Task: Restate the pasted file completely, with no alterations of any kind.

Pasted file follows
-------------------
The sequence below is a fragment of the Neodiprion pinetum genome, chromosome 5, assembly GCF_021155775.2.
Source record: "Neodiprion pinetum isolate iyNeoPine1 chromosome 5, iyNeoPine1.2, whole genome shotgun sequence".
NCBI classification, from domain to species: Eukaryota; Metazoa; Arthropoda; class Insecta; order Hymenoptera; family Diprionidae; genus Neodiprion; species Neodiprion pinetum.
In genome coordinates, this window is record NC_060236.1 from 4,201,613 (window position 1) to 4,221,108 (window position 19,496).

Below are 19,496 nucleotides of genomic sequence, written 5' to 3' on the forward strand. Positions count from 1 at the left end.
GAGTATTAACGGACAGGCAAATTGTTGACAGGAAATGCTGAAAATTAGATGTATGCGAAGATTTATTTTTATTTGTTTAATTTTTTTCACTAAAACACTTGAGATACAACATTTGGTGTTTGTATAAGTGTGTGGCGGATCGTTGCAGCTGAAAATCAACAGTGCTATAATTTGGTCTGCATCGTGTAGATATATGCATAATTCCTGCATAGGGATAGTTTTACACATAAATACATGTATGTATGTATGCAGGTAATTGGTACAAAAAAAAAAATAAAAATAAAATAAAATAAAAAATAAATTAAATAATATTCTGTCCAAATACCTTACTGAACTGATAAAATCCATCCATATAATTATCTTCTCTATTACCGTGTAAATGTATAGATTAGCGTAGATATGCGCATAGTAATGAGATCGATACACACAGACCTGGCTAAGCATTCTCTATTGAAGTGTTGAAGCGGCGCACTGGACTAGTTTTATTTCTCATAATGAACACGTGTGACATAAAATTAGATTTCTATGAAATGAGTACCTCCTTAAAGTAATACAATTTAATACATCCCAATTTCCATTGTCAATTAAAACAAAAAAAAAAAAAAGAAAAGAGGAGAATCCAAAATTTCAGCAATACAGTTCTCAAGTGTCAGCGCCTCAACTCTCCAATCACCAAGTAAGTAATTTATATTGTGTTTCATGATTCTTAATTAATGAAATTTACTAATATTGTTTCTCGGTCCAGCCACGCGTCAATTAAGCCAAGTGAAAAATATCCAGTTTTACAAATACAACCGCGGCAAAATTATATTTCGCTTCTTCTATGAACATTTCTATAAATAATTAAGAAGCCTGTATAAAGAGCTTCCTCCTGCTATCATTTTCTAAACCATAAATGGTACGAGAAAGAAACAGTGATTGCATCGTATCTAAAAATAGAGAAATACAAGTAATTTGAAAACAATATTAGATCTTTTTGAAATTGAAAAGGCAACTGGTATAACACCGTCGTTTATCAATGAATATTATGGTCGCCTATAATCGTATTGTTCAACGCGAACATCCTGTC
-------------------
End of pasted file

The sequence below is a fragment of the Neodiprion pinetum genome, chromosome 5, assembly GCF_021155775.2.
Source record: "Neodiprion pinetum isolate iyNeoPine1 chromosome 5, iyNeoPine1.2, whole genome shotgun sequence".
NCBI classification, from domain to species: Eukaryota; Metazoa; Arthropoda; class Insecta; order Hymenoptera; family Diprionidae; genus Neodiprion; species Neodiprion pinetum.
In genome coordinates, this window is record NC_060236.1 from 4,201,613 (window position 1) to 4,221,108 (window position 19,496).

Below are 19,496 nucleotides of genomic sequence, written 5' to 3' on the forward strand. Positions count from 1 at the left end.
GAGTATTAACGGACAGGCAAATTGTTGACAGGAAATGCTGAAAATTAGATGTATGCGAAGATTTATTTTTATTTGTTTAATTTTTTTCACTAAAACACTTGAGATACAACATTTGGTGTTTGTATAAGTGTGTGGCGGATCGTTGCAGCTGAAAATCAACAGTGCTATAATTTGGTCTGCATCGTGTAGATATATGCATAATTCCTGCATAGGGATAGTTTTACACATAAATACATGTATGTATGTATGCAGGTAATTGGTACAAAAAAAAAAATAAAAATAAAATAAAATAAAAAATAAATTAAATAATATTCTGTCCAAATACCTTACTGAACTGATAAAATCCATCCATATAATTATCTTCTCTATTACCGTGTAAATGTATAGATTAGCGTAGATATGCGCATAGTAATGAGATCGATACACACAGACCTGGCTAAGCATTCTCTATTGAAGTGTTGAAGCGGCGCACTGGACTAGTTTTATTTCTCATAATGAACACGTGTGACATAAAATTAGATTTCTATGAAATGAGTACCTCCTTAAAGTAATACAATTTAATACATCCCAATTTCCATTGTCAATTAAAACAAAAAAAAAAAAAAGAAAAGAGGAGAATCCAAAATTTCAGCAATACAGTTCTCAAGTGTCAGCGCCTCAACTCTCCAATCACCAAGTAAGTAATTTATATTGTGTTTCATGATTCTTAATTAATGAAATTTACTAATATTGTTTCTCGGTCCAGCCACGCGTCAATTAAGCCAAGTGAAAAATATCCAGTTTTACAAATACAACCGCGGCAAAATTATATTTCGCTTCTTCTATGAACATTTCTATAAATAATTAAGAAGCCTGTATAAAGAGCTTCCTCCTGCTATCATTTTCTAAACCATAAATGGTACGAGAAAGAAACAGTGATTGCATCGTATCTAAAAATAGAGAAATACAAGTAATTTGAAAACAATATTAGATCTTTTTGAAATTGAAAAGGCAACTGGTATAACACCGTCGTTTATCAATGAATATTATGGTCGCCTATAATCGTATTGTTCAACGCGAACATCCTGTC